As most of you know, we moved back from the US about a year ago. And it has been quite a transition- not so much for Aari, but Chandu (in his silent way) and I (in my not-so-silent way) have struggled a little bit. At times, we still wonder if this is where we should be.
We have been asked by many people why exactly we decided to move back. Did we have visa issues? Did Chandu lose his job? Why? Why would we want to move back when everything was fine for us there? We usually tell them the truth, which is that we wanted to be closer to family, and that Chandu had always wanted to be in academia in India…but that answer doesn’t suffice for most. I can tell from their faces that they still think something did not work out for us there.
What is it about the US that we so unblinkingly adopt and make our own? What is it that makes it terribly hard for most people to move back? Is it the infrastructure, or that there are systems in place for everything and that they actually work? Is it that there is very less corruption, at least in the lower levels of these systems and less red-tape? Is there more freedom there? Or is the US seducing us with its big malls, and discount prices and wooing us with the American dream?
I have plenty of friends and family, who will disagree with everything I said in the last paragraph- some because they have actually moved back seamlessly, some because they want to move back seamlessly, and some because they are nostalgic. But before you guys start getting on my case, let me be clear. I am not saying it cannot be done. I’m just saying that even though the numbers are increasing now, it’s still a very small percentage that actually move back. And I’m wondering why.
What I do know is that I don’t like bargaining and negotiating for everything. I don’t like that people can be, and even expect to be bribed. I don’t like that getting any official work done requires you to navigate through miles of red tape. I don’t like the pollution, and I don’t like the traffic. And I don’t like the heat. It’s interesting that most of these things didn’t even get a second thought from me only 7 years ago, but now they really put me off. I’ve been told that in another year, I will again stop noticing these things, and I hope that’s true.
Also, I think it’s harder to move back once you have kids. I miss quality child-care. Here in India, it is very difficult to find someone you can trust with your baby, which makes it very hard for me to go back to work. People who live in large families, or those that have grandparents who can look after the kids are lucky. But in a nuclear family setting like ours, it’s hard to find viable options.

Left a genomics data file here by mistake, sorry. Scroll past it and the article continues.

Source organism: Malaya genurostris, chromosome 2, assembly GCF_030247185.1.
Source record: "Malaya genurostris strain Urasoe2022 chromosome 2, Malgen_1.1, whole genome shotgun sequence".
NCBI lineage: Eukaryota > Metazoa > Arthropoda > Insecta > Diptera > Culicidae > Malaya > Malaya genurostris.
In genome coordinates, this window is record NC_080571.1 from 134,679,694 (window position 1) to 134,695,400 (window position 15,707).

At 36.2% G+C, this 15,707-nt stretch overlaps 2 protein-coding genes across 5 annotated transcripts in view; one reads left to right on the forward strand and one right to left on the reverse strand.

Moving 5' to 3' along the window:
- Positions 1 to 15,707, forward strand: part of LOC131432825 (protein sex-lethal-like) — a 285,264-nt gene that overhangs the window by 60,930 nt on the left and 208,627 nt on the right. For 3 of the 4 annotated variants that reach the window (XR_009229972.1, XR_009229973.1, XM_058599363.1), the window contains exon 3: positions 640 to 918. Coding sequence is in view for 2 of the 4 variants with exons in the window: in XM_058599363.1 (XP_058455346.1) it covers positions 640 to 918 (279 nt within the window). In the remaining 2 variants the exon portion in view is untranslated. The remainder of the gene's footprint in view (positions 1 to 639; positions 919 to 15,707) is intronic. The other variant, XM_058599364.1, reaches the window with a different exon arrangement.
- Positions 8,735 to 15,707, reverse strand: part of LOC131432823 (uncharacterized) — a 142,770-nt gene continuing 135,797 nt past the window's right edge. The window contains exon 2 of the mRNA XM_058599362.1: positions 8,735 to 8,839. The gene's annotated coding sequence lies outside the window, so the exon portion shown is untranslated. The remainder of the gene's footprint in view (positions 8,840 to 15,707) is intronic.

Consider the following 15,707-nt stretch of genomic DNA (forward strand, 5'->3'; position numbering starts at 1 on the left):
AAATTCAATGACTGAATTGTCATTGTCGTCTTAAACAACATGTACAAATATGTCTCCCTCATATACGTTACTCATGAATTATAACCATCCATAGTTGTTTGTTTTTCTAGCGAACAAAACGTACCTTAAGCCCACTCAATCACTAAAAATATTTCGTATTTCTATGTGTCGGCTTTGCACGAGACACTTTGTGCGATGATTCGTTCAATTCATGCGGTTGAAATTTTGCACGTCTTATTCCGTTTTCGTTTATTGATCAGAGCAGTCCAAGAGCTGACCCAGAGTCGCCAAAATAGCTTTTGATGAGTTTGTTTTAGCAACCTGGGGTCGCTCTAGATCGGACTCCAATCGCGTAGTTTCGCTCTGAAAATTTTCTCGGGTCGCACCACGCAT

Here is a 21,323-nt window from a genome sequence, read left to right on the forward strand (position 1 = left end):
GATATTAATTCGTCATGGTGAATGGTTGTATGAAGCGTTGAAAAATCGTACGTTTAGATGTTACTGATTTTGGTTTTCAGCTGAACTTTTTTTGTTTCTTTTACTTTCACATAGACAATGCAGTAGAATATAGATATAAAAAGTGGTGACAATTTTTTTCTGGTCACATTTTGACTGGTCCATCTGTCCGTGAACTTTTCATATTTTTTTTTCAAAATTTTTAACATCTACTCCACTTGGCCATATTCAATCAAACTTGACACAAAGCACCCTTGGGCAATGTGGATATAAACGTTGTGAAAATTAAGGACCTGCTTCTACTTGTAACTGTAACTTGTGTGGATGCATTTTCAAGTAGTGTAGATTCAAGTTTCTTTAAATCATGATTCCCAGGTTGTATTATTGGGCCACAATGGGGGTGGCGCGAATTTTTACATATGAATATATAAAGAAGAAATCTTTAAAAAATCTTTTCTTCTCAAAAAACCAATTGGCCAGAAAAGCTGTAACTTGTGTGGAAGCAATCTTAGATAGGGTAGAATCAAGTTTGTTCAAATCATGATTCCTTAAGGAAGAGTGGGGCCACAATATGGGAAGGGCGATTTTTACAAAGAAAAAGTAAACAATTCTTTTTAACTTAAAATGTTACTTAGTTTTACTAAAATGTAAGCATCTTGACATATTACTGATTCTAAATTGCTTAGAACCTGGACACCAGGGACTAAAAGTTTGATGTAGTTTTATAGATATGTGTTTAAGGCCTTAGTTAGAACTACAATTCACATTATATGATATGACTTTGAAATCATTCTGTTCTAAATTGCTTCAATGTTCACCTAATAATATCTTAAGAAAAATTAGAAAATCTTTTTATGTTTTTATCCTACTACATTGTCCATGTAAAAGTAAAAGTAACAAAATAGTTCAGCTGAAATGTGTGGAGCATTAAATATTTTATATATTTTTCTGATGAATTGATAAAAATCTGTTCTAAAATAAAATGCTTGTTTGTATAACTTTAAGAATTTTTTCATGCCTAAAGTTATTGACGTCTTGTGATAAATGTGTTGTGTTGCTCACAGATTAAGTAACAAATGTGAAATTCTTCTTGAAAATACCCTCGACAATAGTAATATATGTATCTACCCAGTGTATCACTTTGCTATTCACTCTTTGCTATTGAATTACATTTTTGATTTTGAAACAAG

Okay, I’m not trying to do a US versus India thing here. I’m not saying one place is better than the other. I’m still largely glad we’re in India. People are living happily in both places, and it’s more about what works for someone rather than absolutes like “this is definitely better than that.” Okay, now that the disclaimer is done, I guess the whole point of my rant is that it’s taking very long to reacclimatize to India. Did it take me this long to acclimatize to the US? I don’t remember that being the case! I have to be honest…I really thought I would come back and India would fit like a glove. Maybe I was stuck in nostalgia, in memories of my childhood and college days, and didn’t think of the ground-realities of living here. There’s a glove, all right. But I haven’t used it in a while…and I need to find my way into it again.
So, through the doubts and uncertainties, we are slowly settling down. We actually own stuff now. And we have routines- Aari goes to school and loves it, the maid comes in to clean, I drink my chai at 10am, Chandu goes to work everyday and likes it. We have cozy corners to lie down in and read books, and photos on our walls. We are leading life in baby steps. One thing at a time is the plan. But each baby step feels like a giant leap into making this place our own. GAS CONNECTION! CAR! CURTAINS!
We will get there…I think.